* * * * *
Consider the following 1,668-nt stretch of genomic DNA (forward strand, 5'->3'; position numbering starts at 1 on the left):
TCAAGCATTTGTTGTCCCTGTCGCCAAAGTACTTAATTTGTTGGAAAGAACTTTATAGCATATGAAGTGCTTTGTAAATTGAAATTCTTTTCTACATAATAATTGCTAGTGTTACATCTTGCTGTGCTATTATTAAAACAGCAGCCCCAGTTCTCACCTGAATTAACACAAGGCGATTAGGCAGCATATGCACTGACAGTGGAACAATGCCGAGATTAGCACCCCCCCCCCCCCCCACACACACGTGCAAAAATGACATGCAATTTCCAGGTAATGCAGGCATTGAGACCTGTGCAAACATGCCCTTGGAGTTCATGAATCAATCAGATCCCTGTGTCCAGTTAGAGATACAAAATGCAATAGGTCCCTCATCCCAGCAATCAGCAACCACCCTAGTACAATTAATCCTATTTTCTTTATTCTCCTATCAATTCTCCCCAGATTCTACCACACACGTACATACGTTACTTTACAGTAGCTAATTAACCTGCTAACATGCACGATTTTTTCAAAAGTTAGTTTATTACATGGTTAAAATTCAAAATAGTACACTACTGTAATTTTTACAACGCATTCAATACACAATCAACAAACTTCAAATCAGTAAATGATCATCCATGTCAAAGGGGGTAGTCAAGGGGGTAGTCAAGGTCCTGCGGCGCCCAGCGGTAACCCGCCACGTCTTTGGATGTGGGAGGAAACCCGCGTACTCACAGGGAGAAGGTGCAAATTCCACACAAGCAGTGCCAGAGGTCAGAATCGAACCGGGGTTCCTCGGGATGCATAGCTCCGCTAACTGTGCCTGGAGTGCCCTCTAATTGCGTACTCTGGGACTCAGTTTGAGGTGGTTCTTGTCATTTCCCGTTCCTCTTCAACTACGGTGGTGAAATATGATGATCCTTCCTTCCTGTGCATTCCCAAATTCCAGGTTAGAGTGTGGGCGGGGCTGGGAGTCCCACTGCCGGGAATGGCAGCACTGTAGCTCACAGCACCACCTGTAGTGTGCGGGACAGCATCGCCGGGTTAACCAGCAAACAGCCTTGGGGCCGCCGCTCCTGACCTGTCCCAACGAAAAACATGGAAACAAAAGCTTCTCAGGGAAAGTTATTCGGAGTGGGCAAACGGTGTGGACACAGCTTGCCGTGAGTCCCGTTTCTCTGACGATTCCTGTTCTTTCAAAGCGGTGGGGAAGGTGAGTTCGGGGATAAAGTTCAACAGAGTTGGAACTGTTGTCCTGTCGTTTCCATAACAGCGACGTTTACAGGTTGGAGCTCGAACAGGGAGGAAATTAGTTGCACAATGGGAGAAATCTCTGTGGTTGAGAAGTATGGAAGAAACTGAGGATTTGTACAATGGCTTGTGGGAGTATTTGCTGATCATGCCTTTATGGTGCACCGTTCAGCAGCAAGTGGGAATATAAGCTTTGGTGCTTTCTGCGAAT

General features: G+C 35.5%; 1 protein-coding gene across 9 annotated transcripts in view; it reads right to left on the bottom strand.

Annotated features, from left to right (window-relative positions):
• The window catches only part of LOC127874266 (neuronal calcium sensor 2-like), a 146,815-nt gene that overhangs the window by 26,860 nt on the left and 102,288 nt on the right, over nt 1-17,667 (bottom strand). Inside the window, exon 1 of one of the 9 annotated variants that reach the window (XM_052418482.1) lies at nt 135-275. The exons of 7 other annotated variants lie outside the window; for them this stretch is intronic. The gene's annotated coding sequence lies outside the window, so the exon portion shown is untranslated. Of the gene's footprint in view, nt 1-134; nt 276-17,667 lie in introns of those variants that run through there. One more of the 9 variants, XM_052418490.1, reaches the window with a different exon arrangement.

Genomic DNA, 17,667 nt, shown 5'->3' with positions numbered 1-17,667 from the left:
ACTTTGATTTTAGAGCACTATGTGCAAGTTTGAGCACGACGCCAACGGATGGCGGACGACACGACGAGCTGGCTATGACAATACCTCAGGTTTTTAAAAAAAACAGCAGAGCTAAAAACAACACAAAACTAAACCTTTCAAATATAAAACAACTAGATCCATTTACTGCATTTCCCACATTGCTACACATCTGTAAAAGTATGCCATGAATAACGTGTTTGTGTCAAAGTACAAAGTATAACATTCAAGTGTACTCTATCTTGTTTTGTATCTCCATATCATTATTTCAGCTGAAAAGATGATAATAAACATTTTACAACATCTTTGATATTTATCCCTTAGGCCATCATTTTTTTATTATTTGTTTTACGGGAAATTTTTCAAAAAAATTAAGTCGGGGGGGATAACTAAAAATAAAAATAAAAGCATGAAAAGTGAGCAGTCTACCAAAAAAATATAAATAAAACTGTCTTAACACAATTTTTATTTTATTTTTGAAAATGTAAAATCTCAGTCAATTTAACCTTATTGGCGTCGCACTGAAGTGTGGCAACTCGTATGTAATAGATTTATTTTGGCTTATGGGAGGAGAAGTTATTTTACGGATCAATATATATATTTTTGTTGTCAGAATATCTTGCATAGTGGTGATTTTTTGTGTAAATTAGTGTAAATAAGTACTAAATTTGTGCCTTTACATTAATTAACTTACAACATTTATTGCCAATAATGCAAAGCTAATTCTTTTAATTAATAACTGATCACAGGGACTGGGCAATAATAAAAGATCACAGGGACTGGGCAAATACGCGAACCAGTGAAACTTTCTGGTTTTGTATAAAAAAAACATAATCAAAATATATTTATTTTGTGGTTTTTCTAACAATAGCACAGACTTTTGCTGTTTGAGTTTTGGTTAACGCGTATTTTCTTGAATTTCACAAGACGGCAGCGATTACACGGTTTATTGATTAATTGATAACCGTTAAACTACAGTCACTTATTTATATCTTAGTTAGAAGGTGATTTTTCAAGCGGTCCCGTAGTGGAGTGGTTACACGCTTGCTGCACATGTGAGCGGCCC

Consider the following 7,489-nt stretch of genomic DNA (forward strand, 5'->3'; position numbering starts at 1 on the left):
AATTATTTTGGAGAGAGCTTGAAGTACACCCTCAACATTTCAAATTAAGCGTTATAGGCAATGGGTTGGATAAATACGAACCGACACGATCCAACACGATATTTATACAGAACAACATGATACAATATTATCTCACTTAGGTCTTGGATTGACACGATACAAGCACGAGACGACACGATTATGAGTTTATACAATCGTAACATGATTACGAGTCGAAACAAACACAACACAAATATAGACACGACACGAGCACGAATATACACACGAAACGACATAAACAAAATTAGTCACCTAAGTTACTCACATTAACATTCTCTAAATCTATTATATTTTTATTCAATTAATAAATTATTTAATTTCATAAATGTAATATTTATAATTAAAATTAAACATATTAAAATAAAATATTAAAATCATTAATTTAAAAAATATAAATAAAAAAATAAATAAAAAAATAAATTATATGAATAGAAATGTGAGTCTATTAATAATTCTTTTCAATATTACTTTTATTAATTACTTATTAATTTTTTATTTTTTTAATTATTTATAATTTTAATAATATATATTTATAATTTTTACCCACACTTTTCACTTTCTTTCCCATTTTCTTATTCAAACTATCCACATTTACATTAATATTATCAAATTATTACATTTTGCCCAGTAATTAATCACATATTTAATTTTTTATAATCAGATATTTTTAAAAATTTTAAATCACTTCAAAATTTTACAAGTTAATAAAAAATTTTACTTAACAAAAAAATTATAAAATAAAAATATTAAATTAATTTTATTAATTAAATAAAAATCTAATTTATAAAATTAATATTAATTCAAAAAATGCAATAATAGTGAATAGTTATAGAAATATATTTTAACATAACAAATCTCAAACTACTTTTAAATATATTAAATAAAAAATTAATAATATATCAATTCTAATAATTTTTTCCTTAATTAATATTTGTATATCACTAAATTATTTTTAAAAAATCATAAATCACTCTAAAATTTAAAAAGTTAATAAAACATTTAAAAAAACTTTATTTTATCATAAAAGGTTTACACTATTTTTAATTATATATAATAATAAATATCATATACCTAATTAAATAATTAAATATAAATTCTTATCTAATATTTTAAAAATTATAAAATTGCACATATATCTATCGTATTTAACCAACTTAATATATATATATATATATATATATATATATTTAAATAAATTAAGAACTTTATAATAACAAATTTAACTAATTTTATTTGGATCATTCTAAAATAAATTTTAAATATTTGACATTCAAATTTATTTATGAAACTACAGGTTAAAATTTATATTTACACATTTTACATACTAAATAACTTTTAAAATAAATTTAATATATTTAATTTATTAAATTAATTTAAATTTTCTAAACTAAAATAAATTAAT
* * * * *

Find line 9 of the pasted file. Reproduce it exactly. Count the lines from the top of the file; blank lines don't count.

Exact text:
AATTATTTTGGAGAGAGCTTGAAGTACACCCTCAACATTTCAAATTAAGCGTTATAGGCAATGGGTTGGATAAATACGAACCGACACGATCCAACACGATATTTATACAGAACAACATGATACAATATTATCTCACTTAGGTCTTGGATTGACACGATACAAGCACGAGACGACACGATTATGAGTTTATACAATCGTAACATGATTACGAGTCGAAACAAACACAACACAAATATAGACACGACACGAGCACGAATATACACACGAAACGACATAAACAAAATTAGTCACCTAAGTTACTCACATTAACATTCTCTAAATCTATTATATTTTTATTCAATTAATAAATTATTTAATTTCATAAATGTAATATTTATAATTAAAATTAAACATATTAAAATAAAATATTAAAATCATTAATTTAAAAAATATAAATAAAAAAATAAATAAAAAAATAAATTATATGAATAGAAATGTGAGTCTATTAATAATTCTTTTCAATATTACTTTTATTAATTACTTATTAATTTTTTATTTTTTTAATTATTTATAATTTTAATAATATATATTTATAATTTTTACCCACACTTTTCACTTTCTTTCCCATTTTCTTATTCAAACTATCCACATTTACATTAATATTATCAAATTATTACATTTTGCCCAGTAATTAATCACATATTTAATTTTTTATAATCAGATATTTTTAAAAATTTTAAATCACTTCAAAATTTTACAAGTTAATAAAAAATTTTACTTAACAAAAAAATTATAAAATAAAAATATTAAATTAATTTTATTAATTAAATAAAAATCTAATTTATAAAATTAATATTAATTCAAAAAATGCAATAATAGTGAATAGTTATAGAAATATATTTTAACATAACAAATCTCAAACTACTTTTAAATATATTAAATAAAAAATTAATAATATATCAATTCTAATAATTTTTTCCTTAATTAATATTTGTATATCACTAAATTATTTTTAAAAAATCATAAATCACTCTAAAATTTAAAAAGTTAATAAAACATTTAAAAAAACTTTATTTTATCATAAAAGGTTTACACTATTTTTAATTATATATAATAATAAATATCATATACCTAATTAAATAATTAAATATAAATTCTTATCTAATATTTTAAAAATTATAAAATTGCACATATATCTATCGTATTTAACCAACTTAATATATATATATATATATATATATATATATTTAAATAAATTAAGAACTTTATAATAACAAATTTAACTAATTTTATTTGGATCATTCTAAAATAAATTTTAAATATTTGACATTCAAATTTATTTATGAAACTACAGGTTAAAATTTATATTTACACATTTTACATACTAAATAACTTTTAAAATAAATTTAATATATTTAATTTATTAAATTAATTTAAATTTTCTAAACTAAAATAAATTAAT